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Where your tax dollars really go

Donald Trump claims that America spends too much on things like food stamps, welfare, and foreign aid.


Robert Reich
August 1, 2019 10:30AM (UTC)
This originally appeared on Robert Reich's blog.

Donald Trump and Republicans in Congress claim that America spends too much on things like food stamps, welfare, and foreign aid.

But let’s look at how the government actually spends your federal tax dollars each year. We’re going to look at what’s known as the “discretionary budget,” which has to be reappropriated by Congress each year.

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Start with foreign aid, the conservatives’ favorite boogeyman. It’s $29 billion a year. That may sound like a lot but it’s only 2 percent of all discretionary spending. Add all spending on international affairs, it’s 4 percent.

What about science and technology, including NASA, the National Science Foundation, and research in clean energy, which conservatives love to hate? Just 3 percent.

The environment and natural resources — money for clean air, safe drinking water and protecting public lands? Another 3 percent.

Roads, bridges, highways, airports, all transportation funding: Another 3 percent.

Community and regional development: 2 percent.

Law enforcement, the Department of Justice, the entire federal court system: 5 percent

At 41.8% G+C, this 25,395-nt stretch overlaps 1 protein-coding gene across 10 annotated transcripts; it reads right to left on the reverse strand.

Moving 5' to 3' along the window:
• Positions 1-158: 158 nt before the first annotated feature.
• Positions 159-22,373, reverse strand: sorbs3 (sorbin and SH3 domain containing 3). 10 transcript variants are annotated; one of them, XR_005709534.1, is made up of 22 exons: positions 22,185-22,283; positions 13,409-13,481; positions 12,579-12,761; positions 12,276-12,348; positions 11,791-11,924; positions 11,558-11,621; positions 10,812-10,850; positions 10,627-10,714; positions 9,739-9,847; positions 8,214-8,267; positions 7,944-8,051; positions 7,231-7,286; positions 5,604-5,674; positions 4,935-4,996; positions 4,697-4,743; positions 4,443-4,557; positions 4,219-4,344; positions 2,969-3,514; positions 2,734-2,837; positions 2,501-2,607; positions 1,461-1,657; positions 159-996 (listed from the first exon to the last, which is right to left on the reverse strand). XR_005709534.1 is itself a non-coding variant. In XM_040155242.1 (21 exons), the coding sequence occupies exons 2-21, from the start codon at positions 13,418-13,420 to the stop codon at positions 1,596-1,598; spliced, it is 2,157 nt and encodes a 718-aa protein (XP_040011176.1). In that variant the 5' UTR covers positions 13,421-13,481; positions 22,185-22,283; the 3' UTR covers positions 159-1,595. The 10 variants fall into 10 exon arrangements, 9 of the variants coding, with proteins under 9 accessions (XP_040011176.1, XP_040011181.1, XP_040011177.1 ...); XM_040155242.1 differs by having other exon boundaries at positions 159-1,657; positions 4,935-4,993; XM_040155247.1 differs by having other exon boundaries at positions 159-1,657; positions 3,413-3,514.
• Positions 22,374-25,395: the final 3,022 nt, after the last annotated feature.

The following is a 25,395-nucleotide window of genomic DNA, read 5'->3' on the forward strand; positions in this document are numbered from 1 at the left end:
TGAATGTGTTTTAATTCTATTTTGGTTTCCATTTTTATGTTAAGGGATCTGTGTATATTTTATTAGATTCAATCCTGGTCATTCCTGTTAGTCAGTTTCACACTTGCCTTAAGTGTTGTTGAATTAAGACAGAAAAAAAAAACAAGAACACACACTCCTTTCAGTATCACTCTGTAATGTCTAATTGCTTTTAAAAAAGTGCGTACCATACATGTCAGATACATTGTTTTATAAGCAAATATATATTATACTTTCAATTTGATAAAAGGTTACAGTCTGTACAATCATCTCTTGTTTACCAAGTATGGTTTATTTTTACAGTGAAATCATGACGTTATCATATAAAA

The Centers for Disease Control, the National Institutes of Health, and rural health clinics: 5 percent.

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Food stamps, energy assistance, child care, other income security: Just 6 percent.

Education and workforce training gets just 7 percent.

Veterans benefits account for 7 percent of the budget as well.

All other government services — including Energy, Agriculture, and Commerce — account for only 1 percent of the discretionary budget.

But that’s only 46 percent. The remaining 54 percent of annual spending is on the militarywhich is more spent on the military than the next 7 nations combined. It’s huge. It’s about the only really big thing the federal government does.

You may be thinking, but what about Social Security, Medicare, Medicaid, and the Affordable Care Act?

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By law, these programs are mandatory spending, which don’t require Congress to approve funding every year. Americans have paid into Social Security and Medicare over their entire working lives.

Yet they’re still vulnerable. In fact, if Trump and Republicans in Congress aren’t going to cut discretionary spending — especially on the military — the only places they can look to make way for more tax cuts for the wealthy and corporations are Social Security, Medicare, and Medicaid.

That’s been their goal all along.

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Know where the money is really going. And know what they have in mind.


Robert Reich

Robert B. Reich is Chancellor's Professor of Public Policy at the University of California at Berkeley and Senior Fellow at the Blum Center for Developing Economies. He served as Secretary of Labor in the Clinton administration, for which Time Magazine named him one of the ten most effective cabinet secretaries of the twentieth century. He has written 15 books, including the best sellers "Aftershock", "The Work of Nations," and"Beyond Outrage," and, his most recent, "The Common Good." He is also a founding editor of the American Prospect magazine, chairman of Common Cause, a member of the American Academy of Arts and Sciences, and co-creator of the award-winning documentary, "Inequality For All." He's also co-creator of the Netflix original documentary "Saving Capitalism."

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